The role of third-party candidate David Vogel has won attention with the new polls. Could he pull anti-Cicilline votes from Doherty and put the incumbent over the top? I'm not convinced. Cicilline's pollster asked voters to choose between all three candidates and, then, to choose between Cicilline and Doherty. Cicilline's lead held steady at 10 points in both scenarios. Looks like the Vogel voters are split pretty evenly.

Does Obamacare Play a Role?

The country is divided down the middle on President Obama's health care reform law. A Quinnipiac poll in July found 49 percent in favor the House GOP's effort to repeal the law and 47 percent opposed. Democrats were strongly in favor of the bill. Republicans were intensely opposed. And independents, a key target in any close general election race, favored repeal 49-41.

Cicilline made prominent mention of the law in the primary, as part of a broader effort to paint himself as the true Democrat in the race. No great surprise there.

But it was a bit of a surprise when he attacked Doherty for supporting repeal in his first ad of the general election. And now, the Cicilline camp can point to polling data that supports the play. The Feldman Group, in its memo on the Cicilline poll, says 72 percent of the district's voters back the law and just 22 percent back the GOP position of "repealing the Affordable Care Act completely, and starting the process of health care reform all over again." As that slanted language might suggest, the 72-22 figure came after testing messages on both sides of the issue. The Cicilline campaign declined to say, on the record, what the number was before the messages were laid out. But I get the distinct feeling that Cicilline's team sees a winner here. There may be more advertising on this issue to come.

Doherty's team is skeptical that Obamacare will play all that well for Cicilline - particularly among the independent voters who, they say, will decide the race. Doherty's polling, for what it's worth, suggests the district's electorate is pretty closely divided on the isse, with 41.5 percent in favor of repeal and 47.6 percent in opposition.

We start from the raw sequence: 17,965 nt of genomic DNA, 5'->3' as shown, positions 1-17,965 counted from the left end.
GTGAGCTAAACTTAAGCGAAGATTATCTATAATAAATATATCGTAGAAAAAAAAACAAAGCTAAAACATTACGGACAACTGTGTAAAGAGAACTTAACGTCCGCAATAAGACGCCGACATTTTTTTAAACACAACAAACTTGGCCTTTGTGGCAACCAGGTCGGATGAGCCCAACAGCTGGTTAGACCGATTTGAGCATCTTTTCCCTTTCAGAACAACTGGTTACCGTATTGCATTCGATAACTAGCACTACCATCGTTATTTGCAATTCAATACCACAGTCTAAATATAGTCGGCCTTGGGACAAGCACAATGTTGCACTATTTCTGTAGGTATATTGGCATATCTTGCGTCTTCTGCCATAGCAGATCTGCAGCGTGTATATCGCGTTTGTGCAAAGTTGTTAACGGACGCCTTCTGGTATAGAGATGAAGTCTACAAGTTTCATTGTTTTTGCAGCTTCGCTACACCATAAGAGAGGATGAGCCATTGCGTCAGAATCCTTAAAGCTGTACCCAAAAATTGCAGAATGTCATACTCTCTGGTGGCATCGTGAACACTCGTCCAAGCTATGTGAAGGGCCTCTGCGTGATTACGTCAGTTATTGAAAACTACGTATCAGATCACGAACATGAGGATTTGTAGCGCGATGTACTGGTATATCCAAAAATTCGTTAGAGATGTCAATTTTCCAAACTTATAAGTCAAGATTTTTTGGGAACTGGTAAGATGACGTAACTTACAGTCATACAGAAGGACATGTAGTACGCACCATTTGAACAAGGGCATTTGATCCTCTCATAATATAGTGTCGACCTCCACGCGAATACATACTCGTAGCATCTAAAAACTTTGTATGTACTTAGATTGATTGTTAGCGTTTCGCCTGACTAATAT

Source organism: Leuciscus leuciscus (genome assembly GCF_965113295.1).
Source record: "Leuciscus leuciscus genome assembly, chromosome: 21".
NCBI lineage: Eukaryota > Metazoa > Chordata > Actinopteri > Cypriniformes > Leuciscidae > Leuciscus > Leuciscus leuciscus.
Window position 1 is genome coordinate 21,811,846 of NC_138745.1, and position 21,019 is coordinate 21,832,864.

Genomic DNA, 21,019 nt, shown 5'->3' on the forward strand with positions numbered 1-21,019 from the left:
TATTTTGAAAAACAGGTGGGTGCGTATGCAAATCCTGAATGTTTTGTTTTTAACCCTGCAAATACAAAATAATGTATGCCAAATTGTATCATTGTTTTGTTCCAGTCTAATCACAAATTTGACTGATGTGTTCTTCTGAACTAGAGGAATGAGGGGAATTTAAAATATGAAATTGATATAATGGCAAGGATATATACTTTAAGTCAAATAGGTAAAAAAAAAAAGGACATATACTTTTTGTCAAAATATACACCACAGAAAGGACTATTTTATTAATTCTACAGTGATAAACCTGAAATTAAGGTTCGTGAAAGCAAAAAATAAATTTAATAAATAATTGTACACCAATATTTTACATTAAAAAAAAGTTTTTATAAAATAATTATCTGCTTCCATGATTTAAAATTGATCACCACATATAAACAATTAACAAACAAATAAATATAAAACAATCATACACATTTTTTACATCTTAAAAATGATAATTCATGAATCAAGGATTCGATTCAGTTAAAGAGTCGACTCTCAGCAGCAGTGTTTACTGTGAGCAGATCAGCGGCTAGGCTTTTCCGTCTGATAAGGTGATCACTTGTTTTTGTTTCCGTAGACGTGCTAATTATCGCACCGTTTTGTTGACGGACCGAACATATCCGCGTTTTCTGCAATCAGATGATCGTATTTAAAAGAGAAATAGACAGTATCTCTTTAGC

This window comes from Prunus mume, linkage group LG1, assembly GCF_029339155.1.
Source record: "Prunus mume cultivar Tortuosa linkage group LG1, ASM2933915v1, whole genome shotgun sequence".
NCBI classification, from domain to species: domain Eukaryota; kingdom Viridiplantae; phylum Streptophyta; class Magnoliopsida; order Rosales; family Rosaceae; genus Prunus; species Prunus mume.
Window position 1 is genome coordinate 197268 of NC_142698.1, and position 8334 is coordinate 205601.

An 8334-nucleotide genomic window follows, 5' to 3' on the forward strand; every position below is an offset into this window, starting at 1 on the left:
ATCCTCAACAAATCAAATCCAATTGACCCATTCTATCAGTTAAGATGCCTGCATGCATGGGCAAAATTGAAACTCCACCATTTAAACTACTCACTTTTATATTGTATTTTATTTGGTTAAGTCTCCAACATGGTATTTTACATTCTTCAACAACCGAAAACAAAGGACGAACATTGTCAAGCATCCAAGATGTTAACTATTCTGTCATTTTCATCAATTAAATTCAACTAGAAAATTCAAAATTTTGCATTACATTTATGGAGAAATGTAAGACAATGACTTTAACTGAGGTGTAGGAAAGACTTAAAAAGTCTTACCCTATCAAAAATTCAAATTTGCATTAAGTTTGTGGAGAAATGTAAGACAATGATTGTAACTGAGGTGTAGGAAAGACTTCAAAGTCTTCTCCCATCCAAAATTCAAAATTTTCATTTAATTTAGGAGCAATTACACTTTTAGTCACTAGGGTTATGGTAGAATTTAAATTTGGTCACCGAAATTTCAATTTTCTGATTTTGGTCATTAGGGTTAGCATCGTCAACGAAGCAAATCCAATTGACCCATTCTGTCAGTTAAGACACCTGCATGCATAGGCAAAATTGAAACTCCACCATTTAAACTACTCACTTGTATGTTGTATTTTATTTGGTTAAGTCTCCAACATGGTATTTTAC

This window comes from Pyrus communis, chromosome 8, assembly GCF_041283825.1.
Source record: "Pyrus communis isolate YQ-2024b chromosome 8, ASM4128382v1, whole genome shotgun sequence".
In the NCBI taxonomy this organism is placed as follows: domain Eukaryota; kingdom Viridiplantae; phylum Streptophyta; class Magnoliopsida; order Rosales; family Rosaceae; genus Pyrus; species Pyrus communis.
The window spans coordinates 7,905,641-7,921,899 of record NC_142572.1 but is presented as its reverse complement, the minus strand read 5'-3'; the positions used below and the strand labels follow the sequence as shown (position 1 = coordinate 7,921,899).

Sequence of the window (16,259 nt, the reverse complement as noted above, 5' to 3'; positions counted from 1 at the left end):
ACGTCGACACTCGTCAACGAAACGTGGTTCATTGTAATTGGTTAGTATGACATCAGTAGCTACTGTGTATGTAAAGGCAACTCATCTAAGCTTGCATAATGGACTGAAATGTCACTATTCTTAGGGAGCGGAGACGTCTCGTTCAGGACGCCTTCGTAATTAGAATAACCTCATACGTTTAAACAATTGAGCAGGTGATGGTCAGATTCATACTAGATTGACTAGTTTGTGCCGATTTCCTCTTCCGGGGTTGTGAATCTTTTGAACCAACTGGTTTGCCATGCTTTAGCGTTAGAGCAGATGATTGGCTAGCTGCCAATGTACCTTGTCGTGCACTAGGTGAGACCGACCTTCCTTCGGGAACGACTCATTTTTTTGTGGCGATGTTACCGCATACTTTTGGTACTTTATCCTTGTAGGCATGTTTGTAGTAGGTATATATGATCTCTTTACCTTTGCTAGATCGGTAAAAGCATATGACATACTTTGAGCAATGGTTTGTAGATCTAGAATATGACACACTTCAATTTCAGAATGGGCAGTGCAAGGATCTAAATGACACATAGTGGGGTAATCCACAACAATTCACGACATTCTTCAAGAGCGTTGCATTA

The Strategy

This divide on Obamacare's salience underscores a broader split in the two campaigns' strategic views. Prior, Doherty's campaign manager, tells me that Cicilline's "I'm the true Democrat" message in the primary, combined with his liberal voting record, have put him out on the left, while Doherty is fighting from the center, where the election will be won.

The Cicilline campaign sees a more partisan fight. And Hyers, Cicilline's campaign manager, tells me that Doherty is in a tough spot: he's in lock-step, on too many issues, with a Republican agenda that is unpopular in Rhode Island; and the Providence-based attacks he's rolling out on Cicilline have grown stale.

I'm not convinced those attacks are as stale as Hyers would suggest. The insiders, who have been talking about Cicilline's Providence problem for a year-and-a-half now, may be sick of them. But the run-of-the-mill voters who are just now tuning in to the race are not. A "Cicilline lied to you message" could still be quite potent.

Still, as the presidential race kicks into high gear, the political environment is getting heavily inflected with partisanship. Doherty's reach-across-the-aisle argument becomes, perhaps, a little less convincing when the Democratic and Republican approaches to issues like taxes and Medicare take on greater definition.

Forty-seven days 'til the election. We'll see which strategic vision is borne out.


| More

 Friends' Activity   Popular 
All Blogs
Follow the Phoenix
  • newsletter
  • twitter
  • facebook
  • youtube
  • rss
Latest Comments
Search Blogs
Not For Nothing Archives